Ultra-fast THz spectroscopy is a recent technique and is now used for a number of applications and fundamental studies ranging from studies of semiconductor nanostructures to bio-systems. In these experiments, ultra-fast (sub-ps) THz pulses are generated from near-infrared pulses by a non-linear process. Although the amplitude and phase can be measured, the resulting THz pulses display a low power and THz ultrafast techniques would therefore strongly benefit from the development of efficient amplifiers. Even though THz quantum cascade lasers are promising sources, their use as amplifiers is a priori limited. Indeed, in a stationary regime, the laser gain is “clamped” and equal to the losses in the system, limiting their use for amplification.
The solution developed and published recently consists in placing the laser out of equilibrium using an ultra-fast switch (“Auston switch”), integrated into the device. This allows to switch on the quantum cascade laser on a picosecond timescale, considerably faster than the build-up time of laser action, circumventing gain clamping and amplifying THz pulses up to 26 dB. The device is a gain-switched pulse amplifier. These results will be reviewed and the perspectives of these investigations will be presented including the possibility of measuring the phase of the laser emission by replacing the Auston switch by a RF excitation.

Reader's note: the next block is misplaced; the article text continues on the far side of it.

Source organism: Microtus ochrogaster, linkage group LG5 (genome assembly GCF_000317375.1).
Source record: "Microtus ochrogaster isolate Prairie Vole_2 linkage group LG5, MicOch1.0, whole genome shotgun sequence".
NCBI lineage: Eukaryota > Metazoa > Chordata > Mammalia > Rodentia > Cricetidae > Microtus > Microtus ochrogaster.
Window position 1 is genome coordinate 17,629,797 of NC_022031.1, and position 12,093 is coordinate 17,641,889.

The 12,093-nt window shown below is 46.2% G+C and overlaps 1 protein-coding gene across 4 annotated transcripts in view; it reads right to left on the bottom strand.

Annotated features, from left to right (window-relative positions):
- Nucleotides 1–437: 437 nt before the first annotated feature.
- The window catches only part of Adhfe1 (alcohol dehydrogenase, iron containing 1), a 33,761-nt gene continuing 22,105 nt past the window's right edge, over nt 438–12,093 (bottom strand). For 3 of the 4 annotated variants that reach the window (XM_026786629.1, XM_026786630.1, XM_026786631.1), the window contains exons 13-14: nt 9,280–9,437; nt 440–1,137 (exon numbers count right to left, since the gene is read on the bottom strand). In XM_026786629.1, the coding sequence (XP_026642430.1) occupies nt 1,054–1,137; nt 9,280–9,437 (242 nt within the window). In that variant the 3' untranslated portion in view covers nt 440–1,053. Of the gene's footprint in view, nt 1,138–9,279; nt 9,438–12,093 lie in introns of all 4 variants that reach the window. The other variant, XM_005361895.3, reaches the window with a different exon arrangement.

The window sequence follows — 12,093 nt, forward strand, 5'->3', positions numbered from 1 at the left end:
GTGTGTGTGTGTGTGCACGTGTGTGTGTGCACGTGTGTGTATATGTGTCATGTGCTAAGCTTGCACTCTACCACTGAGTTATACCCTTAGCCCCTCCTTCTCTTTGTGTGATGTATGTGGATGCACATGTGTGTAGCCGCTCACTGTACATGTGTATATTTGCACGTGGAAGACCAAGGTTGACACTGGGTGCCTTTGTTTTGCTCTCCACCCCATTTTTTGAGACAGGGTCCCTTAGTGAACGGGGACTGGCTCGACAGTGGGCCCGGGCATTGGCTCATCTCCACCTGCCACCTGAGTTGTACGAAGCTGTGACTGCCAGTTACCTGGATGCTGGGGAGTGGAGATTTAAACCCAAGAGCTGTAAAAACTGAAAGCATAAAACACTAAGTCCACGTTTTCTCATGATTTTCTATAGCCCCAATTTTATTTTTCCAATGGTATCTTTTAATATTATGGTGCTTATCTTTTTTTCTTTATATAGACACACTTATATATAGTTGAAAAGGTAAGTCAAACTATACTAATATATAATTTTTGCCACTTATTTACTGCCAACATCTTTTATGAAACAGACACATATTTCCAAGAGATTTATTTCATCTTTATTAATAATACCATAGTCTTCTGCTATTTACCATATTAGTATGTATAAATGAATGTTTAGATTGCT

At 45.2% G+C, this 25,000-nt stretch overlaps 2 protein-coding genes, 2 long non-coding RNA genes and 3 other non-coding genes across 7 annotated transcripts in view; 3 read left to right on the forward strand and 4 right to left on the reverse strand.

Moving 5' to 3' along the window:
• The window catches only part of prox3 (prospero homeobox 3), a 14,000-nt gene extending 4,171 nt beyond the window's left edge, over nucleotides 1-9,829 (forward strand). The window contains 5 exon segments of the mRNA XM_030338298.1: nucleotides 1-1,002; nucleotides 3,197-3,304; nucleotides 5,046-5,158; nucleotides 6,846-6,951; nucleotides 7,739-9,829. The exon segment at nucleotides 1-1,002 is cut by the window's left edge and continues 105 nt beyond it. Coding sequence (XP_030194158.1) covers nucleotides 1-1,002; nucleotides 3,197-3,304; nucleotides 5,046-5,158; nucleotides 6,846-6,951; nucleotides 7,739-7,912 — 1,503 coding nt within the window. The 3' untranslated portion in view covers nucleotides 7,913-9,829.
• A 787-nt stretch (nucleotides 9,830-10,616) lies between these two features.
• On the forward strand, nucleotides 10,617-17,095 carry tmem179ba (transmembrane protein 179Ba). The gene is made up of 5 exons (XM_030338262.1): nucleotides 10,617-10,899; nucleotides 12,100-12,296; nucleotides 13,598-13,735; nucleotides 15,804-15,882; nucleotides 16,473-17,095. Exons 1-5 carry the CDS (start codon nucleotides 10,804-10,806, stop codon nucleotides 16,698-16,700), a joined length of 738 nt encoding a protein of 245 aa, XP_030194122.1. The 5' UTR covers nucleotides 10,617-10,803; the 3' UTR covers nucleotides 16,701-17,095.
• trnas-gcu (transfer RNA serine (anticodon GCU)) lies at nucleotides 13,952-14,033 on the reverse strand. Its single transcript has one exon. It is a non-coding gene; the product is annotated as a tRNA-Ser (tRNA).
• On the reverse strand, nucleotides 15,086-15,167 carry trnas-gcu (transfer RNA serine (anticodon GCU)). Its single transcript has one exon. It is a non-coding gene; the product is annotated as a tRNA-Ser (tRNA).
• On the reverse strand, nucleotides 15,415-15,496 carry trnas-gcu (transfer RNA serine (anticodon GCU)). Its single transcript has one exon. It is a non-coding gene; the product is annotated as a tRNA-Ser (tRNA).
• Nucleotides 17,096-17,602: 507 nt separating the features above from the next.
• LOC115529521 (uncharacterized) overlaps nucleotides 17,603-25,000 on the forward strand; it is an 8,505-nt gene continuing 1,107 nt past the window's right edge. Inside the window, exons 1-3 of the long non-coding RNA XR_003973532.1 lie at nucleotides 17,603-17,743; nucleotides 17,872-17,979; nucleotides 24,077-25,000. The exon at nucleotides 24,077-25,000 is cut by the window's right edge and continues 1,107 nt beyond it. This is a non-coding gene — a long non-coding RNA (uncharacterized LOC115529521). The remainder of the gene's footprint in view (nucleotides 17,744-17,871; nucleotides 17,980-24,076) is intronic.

Reference : N. Jukam et al. Nature Photonics 3, 715 (2009).